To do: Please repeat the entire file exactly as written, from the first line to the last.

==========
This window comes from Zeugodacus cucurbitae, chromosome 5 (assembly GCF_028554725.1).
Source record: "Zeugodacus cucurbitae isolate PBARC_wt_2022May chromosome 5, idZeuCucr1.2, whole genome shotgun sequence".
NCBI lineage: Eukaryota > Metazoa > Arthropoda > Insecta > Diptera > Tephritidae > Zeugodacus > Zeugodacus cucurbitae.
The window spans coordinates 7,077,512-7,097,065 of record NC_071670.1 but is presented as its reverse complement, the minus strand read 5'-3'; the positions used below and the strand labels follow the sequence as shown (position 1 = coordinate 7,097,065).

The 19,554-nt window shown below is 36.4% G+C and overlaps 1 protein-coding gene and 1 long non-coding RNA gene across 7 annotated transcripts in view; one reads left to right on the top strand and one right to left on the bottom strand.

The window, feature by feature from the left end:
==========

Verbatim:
This window comes from Zeugodacus cucurbitae, chromosome 5 (assembly GCF_028554725.1).
Source record: "Zeugodacus cucurbitae isolate PBARC_wt_2022May chromosome 5, idZeuCucr1.2, whole genome shotgun sequence".
NCBI lineage: Eukaryota > Metazoa > Arthropoda > Insecta > Diptera > Tephritidae > Zeugodacus > Zeugodacus cucurbitae.
The window spans coordinates 7,077,512-7,097,065 of record NC_071670.1 but is presented as its reverse complement, the minus strand read 5'-3'; the positions used below and the strand labels follow the sequence as shown (position 1 = coordinate 7,097,065).

The 19,554-nt window shown below is 36.4% G+C and overlaps 1 protein-coding gene and 1 long non-coding RNA gene across 7 annotated transcripts in view; one reads left to right on the top strand and one right to left on the bottom strand.

The window, feature by feature from the left end: